Loretta Lynch to Senate: I Won’t Always Agree With Obama

The administration’s nominee for attorney general appeared before the Senate Judiciary Committee on Wednesday.

National Journal
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Marina Koren
Jan. 28, 2015, 6:12 a.m.

It’s the first day of Lor­etta Lynch’s con­firm­a­tion hear­ing, and Demo­crats want to make sure their Re­pub­lic­an col­leagues don’t make it about something else.

“I hope we all re­mem­ber that she is the nom­in­ee for at­tor­ney gen­er­al,” said Sen. Patrick Leahy of Ver­mont dur­ing the Sen­ate Ju­di­ciary Com­mit­tee hear­ing Wed­nes­day. “And that’s why I’m fo­cus­ing on her.”

Sen. Chuck Schu­mer of New York offered a sim­il­ar sen­ti­ment. “The pres­id­ent’s im­mig­ra­tion policies are not seek­ing con­firm­a­tion today,” he said. “Lor­etta Lynch is.”

Leahy, Schu­mer, and oth­er Demo­crats knew what to ex­pect from the GOP. Lynch faced tough ques­tions from Re­pub­lic­ans on the com­mit­tee, who wondered wheth­er she would be a stand-in for Pres­id­ent Obama’s policies, such as his ex­ec­ut­ive ac­tion on im­mig­ra­tion, or for the man she hopes to suc­ceed: Eric Hold­er.

At the start of the hear­ing, Sen­ate Ju­di­ciary Com­mit­tee Chair­man Chuck Grass­ley, a Re­pub­lic­an from Iowa, said that the Justice De­part­ment is “deeply politi­cized” right now. “But that’s what hap­pens when the at­tor­ney gen­er­al of the United States views him­self, in his own words, as the pres­id­ent’s ‘wing­man,’ ” he said, re­fer­ring to Hold­er. “I don’t ex­pect Ms. Lynch and I will agree on every is­sue. But I, for one, need to be per­suaded Ms. Lynch will be an in­de­pend­ent at­tor­ney gen­er­al­.”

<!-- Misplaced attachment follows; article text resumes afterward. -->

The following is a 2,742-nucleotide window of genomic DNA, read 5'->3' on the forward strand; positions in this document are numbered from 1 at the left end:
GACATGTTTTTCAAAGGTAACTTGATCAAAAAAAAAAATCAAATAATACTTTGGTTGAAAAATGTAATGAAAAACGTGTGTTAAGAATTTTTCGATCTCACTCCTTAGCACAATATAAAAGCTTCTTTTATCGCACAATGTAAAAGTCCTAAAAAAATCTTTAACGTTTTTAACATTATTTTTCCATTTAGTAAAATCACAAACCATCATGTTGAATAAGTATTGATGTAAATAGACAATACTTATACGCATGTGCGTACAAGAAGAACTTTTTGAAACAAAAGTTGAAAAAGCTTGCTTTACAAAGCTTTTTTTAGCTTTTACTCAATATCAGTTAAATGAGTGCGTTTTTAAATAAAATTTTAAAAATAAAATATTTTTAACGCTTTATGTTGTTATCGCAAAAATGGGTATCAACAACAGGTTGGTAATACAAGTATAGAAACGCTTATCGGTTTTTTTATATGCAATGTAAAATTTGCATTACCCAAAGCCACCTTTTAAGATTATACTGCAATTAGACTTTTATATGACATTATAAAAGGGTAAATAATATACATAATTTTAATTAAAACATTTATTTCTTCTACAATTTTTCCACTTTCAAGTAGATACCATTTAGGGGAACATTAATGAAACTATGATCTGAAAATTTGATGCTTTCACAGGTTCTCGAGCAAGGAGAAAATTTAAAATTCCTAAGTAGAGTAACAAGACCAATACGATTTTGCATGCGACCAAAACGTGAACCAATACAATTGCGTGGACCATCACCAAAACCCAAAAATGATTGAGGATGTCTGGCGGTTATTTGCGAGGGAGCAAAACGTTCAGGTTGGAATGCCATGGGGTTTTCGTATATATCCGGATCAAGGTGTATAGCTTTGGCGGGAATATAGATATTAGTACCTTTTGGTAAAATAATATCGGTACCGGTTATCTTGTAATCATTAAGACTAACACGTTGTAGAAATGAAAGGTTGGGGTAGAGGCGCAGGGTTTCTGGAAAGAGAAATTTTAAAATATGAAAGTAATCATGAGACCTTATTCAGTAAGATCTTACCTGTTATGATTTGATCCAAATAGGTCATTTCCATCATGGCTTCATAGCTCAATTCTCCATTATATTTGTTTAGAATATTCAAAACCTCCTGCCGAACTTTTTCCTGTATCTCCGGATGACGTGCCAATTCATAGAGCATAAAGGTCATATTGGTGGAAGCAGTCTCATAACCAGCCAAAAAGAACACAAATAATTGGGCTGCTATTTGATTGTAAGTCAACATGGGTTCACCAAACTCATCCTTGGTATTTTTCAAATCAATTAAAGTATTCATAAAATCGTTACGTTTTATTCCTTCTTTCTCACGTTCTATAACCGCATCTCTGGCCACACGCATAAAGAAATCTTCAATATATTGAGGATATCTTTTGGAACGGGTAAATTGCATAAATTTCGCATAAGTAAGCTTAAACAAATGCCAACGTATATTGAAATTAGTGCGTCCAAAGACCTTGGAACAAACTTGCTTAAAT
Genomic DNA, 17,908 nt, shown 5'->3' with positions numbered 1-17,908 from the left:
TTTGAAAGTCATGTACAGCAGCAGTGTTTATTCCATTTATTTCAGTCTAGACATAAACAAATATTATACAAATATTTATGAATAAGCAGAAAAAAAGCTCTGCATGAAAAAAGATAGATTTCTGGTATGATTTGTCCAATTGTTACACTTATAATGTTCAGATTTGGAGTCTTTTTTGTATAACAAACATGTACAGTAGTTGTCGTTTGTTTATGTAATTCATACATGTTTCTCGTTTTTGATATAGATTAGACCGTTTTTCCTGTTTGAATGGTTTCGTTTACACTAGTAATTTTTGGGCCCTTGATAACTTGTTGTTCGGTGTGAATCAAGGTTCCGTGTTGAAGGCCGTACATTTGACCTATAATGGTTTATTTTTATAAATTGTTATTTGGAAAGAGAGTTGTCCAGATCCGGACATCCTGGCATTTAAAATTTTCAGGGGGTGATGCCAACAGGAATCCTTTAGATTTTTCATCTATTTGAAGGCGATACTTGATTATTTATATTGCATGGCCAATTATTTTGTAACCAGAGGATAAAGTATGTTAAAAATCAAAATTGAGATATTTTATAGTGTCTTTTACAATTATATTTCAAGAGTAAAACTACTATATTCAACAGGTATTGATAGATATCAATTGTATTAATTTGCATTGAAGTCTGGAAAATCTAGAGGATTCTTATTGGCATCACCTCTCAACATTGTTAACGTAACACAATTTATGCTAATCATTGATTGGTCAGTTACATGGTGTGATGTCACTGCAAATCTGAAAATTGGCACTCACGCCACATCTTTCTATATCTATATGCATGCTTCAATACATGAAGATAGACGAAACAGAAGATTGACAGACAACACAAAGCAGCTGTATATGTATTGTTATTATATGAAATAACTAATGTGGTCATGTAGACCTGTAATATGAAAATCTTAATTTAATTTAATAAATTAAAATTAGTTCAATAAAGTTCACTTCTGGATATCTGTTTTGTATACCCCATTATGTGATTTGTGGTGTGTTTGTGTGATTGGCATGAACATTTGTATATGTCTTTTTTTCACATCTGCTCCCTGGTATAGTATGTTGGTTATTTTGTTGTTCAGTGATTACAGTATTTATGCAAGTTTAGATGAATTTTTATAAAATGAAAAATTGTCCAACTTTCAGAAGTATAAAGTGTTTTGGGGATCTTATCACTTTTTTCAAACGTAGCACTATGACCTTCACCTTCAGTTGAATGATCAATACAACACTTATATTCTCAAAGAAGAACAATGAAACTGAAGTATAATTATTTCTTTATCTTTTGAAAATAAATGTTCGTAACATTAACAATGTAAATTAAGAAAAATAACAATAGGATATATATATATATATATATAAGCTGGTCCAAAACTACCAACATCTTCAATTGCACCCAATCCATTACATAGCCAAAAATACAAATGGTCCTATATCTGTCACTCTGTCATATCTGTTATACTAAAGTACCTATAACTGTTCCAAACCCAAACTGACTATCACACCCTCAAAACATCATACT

Sen. John Cornyn, R-Texas, wondered wheth­er Lynch would fol­low in Hold­er’s foot­steps. “Let me for Sen. Schu­mer’s be­ne­fit—you’re not Eric Hold­er, are you?” he said, draw­ing laughter from the people in the room.

“No, I’m not,” Lynch said.

Cornyn con­tin­ued: “But At­tor­ney Gen­er­al Hold­er’s re­cord is heavy on our minds now. I agree with the chair­man about his con­cerns when the at­tor­ney gen­er­al refers to him­self as the pres­id­ent’s wing­man, sug­gest­ing that he does not ex­er­cise in­de­pend­ent leg­al judg­ment, as the chief law-en­force­ment of­ficer for the coun­try. You wouldn’t con­sider your­self to be a polit­ic­al arm of the White House as at­tor­ney gen­er­al, would you?”

“No, sen­at­or, that would be an in­ap­pro­pri­ate use of the—”

“I’m sorry, you’d be will­ing to tell your friends ‘no’ if, in your judg­ment, the law re­quired that?” Cornyn said.

“I think I have to be will­ing to tell not just my friends but col­leagues ‘no’ if the law re­quires it,” Lynch replied. “That would in­clude the pres­id­ent of the United States.” When Cornyn asked how Lynch would be dif­fer­ent than Hold­er, she said, “I will be my­self. Lor­etta Lynch.”

Lynch is look­ing to of­fer a fresh start to a GOP-con­trolled Con­gress, cast­ing her­self as an al­tern­at­ive to Hold­er, whose lib­er­al policies and out­spoken per­son­al­ity have led to dra­mat­ic clashes with Re­pub­lic­ans, cul­min­at­ing in Hold­er be­ing the first DOJ head to be held in con­tempt of Con­gress. “I look for­ward to fos­ter­ing a new and im­proved re­la­tion­ship with this com­mit­tee, the United States Sen­ate, and the en­tire United States Con­gress—a re­la­tion­ship based on mu­tu­al re­spect and con­sti­tu­tion­al bal­ance,” she said dur­ing her open­ing re­marks.

If con­firmed, her top pri­or­it­ies, Lynch said, would be strength­en­ing re­la­tion­ships between the pub­lic and law en­force­ment, in­vest­ig­at­ing and pro­sec­ut­ing ter­ror­ists, and en­han­cing the na­tion’s de­fenses against cy­ber­at­tacks.

In his ques­tion­ing, Grass­ley wondered wheth­er Lynch be­lieved that Obama has the leg­al au­thor­ity to stop de­port­a­tions for mil­lions of un­doc­u­mented im­mig­rants. Her an­swer was a meas­ured, round­about yes.